Is it Necessary to Take an Iron Supplement After Menopause?

Taking an iron supplement is usually only necessary for women who are still menstruating or who suffer from iron-deficiency anemia (typically caused by heavy menstrual flow or internal blood loss due to ulcers or overuse of aspirin or other anti-inflammatory medications). Your doctor can confirm iron-deficiency anemia with a blood test. Gastric bypass surgery can also limit your body’s ability to absorb iron.

If you are no longer menstruating, there's only a slim chance you're low on iron. We all need small amounts of iron to make hemoglobin, the oxygen-carrying protein in blood. However, a woman’s iron needs drop to just 8mg a day after menopause, less than half the amount required during childbearing years.

Excess Iron Can Be Harmful

If you get enough iron in your diet, and most people do, taking a supplement could actually harm your health. While excessive amounts of some other vitamin and mineral supplements are easily flushed from the body, any extra iron you get builds up in the heart, liver, pancreas, and other organs. Over time, this can lead to heart problems, liver disease, and diabetes. High iron intake is even more dangerous for people with hemochromatosis, a common genetic disorder in which the intestines absorb more iron than the body needs.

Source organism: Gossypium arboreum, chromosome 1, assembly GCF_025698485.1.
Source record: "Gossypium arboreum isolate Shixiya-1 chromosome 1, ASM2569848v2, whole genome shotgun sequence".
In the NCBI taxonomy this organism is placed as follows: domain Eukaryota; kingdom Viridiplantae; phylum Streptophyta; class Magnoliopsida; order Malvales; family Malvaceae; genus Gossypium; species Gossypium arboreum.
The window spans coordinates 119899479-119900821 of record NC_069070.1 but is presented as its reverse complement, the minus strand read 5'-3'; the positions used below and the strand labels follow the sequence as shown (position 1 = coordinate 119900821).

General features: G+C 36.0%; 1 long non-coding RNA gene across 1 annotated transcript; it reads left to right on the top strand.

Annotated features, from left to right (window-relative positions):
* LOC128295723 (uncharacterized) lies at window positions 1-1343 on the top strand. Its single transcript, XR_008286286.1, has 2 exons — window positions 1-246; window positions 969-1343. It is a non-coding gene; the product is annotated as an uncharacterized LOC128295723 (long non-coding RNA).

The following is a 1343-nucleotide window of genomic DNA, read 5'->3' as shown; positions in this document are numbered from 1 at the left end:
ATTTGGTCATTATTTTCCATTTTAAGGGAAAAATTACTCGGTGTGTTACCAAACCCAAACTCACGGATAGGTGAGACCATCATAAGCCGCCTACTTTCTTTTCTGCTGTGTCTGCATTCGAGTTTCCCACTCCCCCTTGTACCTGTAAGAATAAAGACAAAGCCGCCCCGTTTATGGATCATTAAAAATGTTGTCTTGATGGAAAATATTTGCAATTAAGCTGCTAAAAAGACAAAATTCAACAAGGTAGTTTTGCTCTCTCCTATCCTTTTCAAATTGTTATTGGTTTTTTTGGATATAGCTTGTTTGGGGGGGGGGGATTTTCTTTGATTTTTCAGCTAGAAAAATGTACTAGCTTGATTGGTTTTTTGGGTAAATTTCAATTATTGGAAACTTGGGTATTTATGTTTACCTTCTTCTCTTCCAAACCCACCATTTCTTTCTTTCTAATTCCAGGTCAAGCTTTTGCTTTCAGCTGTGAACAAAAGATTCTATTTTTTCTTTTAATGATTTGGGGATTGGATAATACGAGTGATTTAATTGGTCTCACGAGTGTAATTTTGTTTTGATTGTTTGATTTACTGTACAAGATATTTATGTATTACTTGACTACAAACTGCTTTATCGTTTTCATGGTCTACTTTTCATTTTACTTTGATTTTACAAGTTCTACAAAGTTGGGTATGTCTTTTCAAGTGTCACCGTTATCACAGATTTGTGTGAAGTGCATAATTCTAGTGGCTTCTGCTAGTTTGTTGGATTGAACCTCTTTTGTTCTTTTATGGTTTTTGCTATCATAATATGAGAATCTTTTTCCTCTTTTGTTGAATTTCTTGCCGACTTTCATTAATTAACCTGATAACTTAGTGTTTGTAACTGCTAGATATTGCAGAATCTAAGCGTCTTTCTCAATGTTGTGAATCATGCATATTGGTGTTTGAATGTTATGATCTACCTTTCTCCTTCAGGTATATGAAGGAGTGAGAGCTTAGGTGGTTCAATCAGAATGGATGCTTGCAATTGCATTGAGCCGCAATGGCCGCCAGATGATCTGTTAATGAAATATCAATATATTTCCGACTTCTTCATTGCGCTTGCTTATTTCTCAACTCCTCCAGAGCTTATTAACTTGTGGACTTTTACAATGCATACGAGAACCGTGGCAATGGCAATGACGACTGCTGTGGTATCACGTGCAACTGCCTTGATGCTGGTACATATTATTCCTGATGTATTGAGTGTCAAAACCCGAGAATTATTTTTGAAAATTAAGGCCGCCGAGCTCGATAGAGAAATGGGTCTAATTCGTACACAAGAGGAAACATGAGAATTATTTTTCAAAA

Food Sources of Iron

You’re better off getting the iron you need from food. Dark meat and seafood like oysters are the richest sources of heme iron, which is the most easily absorbed form. But there are plenty of iron-rich vegetarian options as well, such as dried beans, cooked greens, apricots, and raisins. Since these contain non-heme iron, however, they’re best eaten with foods high in vitamin C or fermented foods such as miso, yogurt, and sauerkraut, all of which form a bond with this type of iron, making it easier to absorb. Plant compounds in coffee, tea, and casein (a protein in milk), on the other hand, may impair iron absorption.

Symptoms Of Iron Deficiency

You could be low in iron if you have:

1. Fatigue     2. Lightheadedness     3. Dizziness     4. Cold hands or feet     5. Hair loss     6. Brittle nails     7. Headache         8.  Shortness of breath   9. Pale skin     10. Restless legs syndrome

If you're experiencing some of these symptoms, I suggest taking to your health care provider.

In Health and Happiness,

Kelly Harrington, MS, RDN

Registered Dietitian for Healthy Goods

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